Mike Pralle was a very gracious host.  He was extremely helpful and provided us all with a memento from his post. He had decorated an area for us with tables and glassware and little vases on each table with an American flag. He also provided us with snacks, a cheese tray, and soft drinks.  All in all, I think everything turned out quite well, and I was thankful to have finally realized a dream that had been haunting me for so many years.

Those that were at the reunion was Lt. General Sidney B. Berry (Retired), Kennett Square, PA; Lester Blevins, Amelia, OH; Charles V. Christian, Dundalk, MD; William Doyle, Ravenswood, WV; Joseph Drozd, Albrightsville, PA; Thomas Frazier, Alexandria, VA; Alexander Harkness, Thomaston, CT; Robert Kisner, Kent, OH; Robert J. Liberty, New Dartmouth, MA; and Donald L. Wrightson, Pendleton, OR.

Back to Memoir Contents

Memorial Day - by Chris Christian

This is me ready to ride in the annual Memorial Day Rolling Thunder ride--a ride to the Vietnam Memorial of more than 250,000 bikers and veterans to support the efforts to locate and return all POWs and MIAs. This incidentally, was after my second bout with cancer (May 1999).
(Click picture for a larger view)

"I think the USA is doing the best it can under the circumstances and restraints for the return of our MIA's and POW's.  The Communists are not the easiest people to deal with.  I've ridden in many "Rolling Thunders" to encourage our government to do more in this area and honor those that have not returned."

What really is Memorial Day?  To some it's an extra day off from work.  To others it's a day of parades and flag waving.  And yet, to others it's a day for families to get together.  To me, and I guess to a lot of other veterans, it's a day of think back when we were sitting knee deep in water in a foxhole, or crawling through a rice paddy in freezing weather, or laying in a hospital bed with frozen or frostbitten feet.  It's a day to think back and remember all the guys that didn't make it back home to their loved ones or those that had to leave parts of their bodies in some foreign land.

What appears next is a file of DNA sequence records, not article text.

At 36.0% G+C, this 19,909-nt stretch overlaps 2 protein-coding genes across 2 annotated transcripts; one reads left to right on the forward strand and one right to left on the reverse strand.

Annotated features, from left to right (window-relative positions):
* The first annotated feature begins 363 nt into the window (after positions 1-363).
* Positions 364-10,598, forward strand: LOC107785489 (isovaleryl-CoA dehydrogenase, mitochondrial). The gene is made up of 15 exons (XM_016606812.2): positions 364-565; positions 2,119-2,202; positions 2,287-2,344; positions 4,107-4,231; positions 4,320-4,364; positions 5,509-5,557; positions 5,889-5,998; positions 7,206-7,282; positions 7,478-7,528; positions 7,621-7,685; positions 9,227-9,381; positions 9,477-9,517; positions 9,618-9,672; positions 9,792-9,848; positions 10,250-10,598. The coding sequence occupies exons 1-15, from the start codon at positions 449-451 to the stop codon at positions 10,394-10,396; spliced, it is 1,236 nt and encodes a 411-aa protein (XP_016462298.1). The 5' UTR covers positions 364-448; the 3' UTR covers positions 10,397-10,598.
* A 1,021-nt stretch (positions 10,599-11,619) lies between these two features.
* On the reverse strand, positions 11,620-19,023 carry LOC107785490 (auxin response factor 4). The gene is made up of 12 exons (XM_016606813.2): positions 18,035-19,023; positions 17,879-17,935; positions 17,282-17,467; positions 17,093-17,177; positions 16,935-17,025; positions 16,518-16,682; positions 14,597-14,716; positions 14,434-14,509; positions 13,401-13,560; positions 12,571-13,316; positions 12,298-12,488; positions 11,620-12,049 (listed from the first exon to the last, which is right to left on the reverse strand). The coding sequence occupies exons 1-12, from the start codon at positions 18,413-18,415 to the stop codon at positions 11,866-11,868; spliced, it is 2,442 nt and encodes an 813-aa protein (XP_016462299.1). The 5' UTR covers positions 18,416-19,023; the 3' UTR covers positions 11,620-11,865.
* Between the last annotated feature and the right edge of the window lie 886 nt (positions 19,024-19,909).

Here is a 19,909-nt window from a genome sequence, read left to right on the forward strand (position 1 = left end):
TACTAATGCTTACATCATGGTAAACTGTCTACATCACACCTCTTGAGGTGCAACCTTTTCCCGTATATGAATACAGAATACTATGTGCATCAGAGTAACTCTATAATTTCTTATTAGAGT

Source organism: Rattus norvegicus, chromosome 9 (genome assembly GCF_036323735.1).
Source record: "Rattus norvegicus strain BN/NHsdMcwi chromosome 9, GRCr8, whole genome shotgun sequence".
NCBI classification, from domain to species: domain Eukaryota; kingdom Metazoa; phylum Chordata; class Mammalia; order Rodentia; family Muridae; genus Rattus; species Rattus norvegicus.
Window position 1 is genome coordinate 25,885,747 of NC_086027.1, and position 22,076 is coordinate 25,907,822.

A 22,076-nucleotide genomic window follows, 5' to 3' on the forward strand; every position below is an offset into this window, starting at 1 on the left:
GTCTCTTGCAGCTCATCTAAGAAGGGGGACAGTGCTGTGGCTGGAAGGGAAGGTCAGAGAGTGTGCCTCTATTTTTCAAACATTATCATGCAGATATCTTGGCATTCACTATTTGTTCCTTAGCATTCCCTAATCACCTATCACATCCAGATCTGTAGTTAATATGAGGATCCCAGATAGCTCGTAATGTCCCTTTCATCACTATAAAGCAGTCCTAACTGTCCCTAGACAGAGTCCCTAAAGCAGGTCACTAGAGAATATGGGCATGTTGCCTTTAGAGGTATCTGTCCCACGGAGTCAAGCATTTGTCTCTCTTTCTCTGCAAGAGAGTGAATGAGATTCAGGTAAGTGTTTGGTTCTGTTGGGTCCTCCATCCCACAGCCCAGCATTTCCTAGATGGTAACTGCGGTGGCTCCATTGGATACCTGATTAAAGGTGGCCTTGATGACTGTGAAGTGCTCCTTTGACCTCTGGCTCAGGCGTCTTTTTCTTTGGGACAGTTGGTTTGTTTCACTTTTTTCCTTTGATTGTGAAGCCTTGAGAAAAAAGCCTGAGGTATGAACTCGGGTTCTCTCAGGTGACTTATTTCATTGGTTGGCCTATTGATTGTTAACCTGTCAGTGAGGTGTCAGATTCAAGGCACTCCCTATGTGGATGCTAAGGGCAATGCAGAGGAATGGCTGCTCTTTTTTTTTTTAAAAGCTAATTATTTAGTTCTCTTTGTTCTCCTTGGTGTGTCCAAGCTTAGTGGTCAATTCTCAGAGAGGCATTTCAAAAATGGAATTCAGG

I guess it's also a day for rejoicing in the fact that we are still breathing the fresh air of freedom, even though it comes at the very high price of someone's son or daughter, or brother or sister, or perhaps a best friend.  Freedom is not free!

Upon my return from Korea and my release from the hospital, I was back to active duty.  One night as I was sitting on my bunk in my barracks spit shining my boots, another GI from Indiana came over to me, took my hand and shook it, and said, "Thank you for fighting in Korea for me and getting the Purple Heart."  That was the first time I'd ever been thanked for just doing my duty, and I have to admit it did bring a lump to my throat.  I never expected any thank you, and I doubt that any other veteran did either.  Since then, while shopping in the Home Depot or Wal-Mart or Giant, I have had people approach me and offer their thanks.  Every time, I get that lump in the throat and a feeling of pride...proud to have served my country when it needed me.  And whenever I see a person wearing a World War II Veteran hat, I shake his or her hand and thank them, too.